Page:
The new German Mentality: "Include me Out, please!"

Posted in Europe | 04-Mar-04 | Author: Herbert Kremp

The Brandenburg Gate in Berlin. Most Germans do not want any alterations or real reforms: "Include me out, please!"
You can define Germany by its TV-advertisements. The subject of one of them is a well known coffee brand. A motor-boat moors alongside a yacht. A young lady, framed by admirers, sits down on the sun deck. She takes a sip. Somebody asks her what she would wish for herself. And she says that everything should remain as it is.

In his recently published book “The Third Republic” the political scientist Hans Jörg Hennecke describes German answers, like that of the lady, as “isolationist negations of emergencies”. Indeed, nobody wants alterations (for himself) whatever may come. This desire may seem extraterrestrial, but it was and it still is a basic element of the German condition, also the claim of a prerogative or of a “wellness standard” to use a word on the height of our idiomatic time flow.

Since the division of power in our main reigning party, three weeks ago, we now know that the impetus of reforms has been broken. It´s two weeks since we know that nobody has a good word to say about the ersatz-ideas of innovations and élite fostering. We also know, since the end of last week, that the longed for reform-ersatz which is hoped to help save everything old ,as an indicator of the commercial climate and its recovery, is going down again. We even know the reasons: the reforms were nothing but partial repairs of the old structural model, the tax relief has effected nothing on balance, and the Euro is so harmfully strong because the Dollar is sick at heart. This is an emergency!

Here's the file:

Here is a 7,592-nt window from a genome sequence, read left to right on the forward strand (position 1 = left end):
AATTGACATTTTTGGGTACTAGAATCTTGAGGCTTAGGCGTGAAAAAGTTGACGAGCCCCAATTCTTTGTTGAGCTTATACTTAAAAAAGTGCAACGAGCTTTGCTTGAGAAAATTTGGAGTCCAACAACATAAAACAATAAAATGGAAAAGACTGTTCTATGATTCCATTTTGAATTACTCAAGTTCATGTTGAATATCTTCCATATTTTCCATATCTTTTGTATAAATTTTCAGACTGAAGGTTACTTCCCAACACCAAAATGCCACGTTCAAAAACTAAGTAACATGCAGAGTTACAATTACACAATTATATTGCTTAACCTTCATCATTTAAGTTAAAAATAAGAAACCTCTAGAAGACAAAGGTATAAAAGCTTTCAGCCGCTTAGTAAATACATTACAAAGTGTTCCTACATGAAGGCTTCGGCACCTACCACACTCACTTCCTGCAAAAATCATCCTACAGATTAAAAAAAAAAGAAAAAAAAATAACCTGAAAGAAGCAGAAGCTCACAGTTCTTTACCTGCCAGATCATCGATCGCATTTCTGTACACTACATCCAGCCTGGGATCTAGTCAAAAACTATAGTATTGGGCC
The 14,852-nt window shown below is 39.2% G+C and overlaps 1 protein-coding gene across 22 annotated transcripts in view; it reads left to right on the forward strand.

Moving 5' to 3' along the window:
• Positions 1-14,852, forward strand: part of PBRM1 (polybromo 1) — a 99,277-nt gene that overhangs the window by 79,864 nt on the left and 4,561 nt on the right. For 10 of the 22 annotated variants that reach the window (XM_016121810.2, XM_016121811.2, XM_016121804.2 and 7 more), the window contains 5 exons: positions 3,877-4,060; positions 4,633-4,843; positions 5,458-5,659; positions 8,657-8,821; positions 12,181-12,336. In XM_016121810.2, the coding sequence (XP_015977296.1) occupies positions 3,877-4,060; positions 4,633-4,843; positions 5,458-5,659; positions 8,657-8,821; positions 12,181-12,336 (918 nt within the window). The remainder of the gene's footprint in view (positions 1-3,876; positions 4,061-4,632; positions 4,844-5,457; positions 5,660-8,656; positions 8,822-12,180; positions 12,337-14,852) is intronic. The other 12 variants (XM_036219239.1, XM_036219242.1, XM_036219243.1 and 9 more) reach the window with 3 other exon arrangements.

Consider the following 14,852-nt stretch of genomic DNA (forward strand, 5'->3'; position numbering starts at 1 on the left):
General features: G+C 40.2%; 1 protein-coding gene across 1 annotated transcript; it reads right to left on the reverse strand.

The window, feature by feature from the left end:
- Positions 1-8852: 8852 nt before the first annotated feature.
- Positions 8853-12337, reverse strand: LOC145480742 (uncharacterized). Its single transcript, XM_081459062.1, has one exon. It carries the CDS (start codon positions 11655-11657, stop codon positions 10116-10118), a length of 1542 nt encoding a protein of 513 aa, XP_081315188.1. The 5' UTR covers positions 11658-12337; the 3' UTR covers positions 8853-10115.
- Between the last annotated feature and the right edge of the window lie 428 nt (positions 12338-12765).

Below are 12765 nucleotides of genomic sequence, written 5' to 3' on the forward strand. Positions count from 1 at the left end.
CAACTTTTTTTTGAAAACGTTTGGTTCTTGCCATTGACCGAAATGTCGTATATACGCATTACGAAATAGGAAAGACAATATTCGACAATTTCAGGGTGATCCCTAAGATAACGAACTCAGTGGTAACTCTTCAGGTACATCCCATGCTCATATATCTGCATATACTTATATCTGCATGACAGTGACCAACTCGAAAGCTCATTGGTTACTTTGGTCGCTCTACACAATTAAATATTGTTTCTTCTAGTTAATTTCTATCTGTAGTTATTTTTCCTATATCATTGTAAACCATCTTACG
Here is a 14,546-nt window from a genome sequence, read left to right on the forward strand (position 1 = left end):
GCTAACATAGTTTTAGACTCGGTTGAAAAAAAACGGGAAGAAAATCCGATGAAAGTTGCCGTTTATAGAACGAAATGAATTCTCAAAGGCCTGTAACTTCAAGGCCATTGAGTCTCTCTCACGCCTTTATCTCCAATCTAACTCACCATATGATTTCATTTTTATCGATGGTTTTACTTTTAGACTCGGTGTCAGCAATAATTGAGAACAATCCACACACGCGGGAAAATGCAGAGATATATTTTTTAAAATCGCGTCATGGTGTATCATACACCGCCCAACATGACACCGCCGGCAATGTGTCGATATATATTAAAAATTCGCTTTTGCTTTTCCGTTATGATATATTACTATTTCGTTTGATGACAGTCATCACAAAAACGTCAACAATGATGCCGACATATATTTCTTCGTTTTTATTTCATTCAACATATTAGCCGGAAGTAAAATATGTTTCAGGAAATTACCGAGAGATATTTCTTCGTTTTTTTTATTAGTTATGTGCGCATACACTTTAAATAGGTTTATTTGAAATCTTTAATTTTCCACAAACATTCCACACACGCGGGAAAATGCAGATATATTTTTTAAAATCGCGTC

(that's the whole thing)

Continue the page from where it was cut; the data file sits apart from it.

Yet, it has been ignored for a long time, for decades. If you want to sound out the German calamity you have to delve into the archaeology of the Federal Republic. On a shaft floor which is 50 years old, you will find a national dictionary of mentality which lists the following directives and epigrams in red and black:

Consensus; fair division of wealth, “so that the Germans don´t become evil again”; peace for the whole world from German territory; how to avoid the danger of disturbances through alterations; then a word of the poet Jean Giraudoux: “We want eternal security. We wish for centuries of security, to go in security to the end of the world and to the last judgement”. Finally: “If we wish that everything remains as it is, then everything has to change necessarily” – underneath in small print: “This apercu from Lampedusa´s `Lepard` is to be omitted from the next edition of the dictionary because of ambiguity.”

Let´s leaf a bit further through the dictionary. Having ascended a few landings we will find new entries, for instance: democratisation of the German society, internal equality, external détente, reforms in the sense of higher spendings and increasing the civil service; Third World and the emancipation of women; education for everybody, but on the premise that everybody is included. It doesn´t need explanation: We are today in the dialectic phase of the Bonn Republic, we read Willy Brandt´s word “compassion” with the world in the sense of the Socialist International and out of the desire to come to terms with our past.

Dr. Herbert Kremp: The German Star Journalist and Commentator speaks out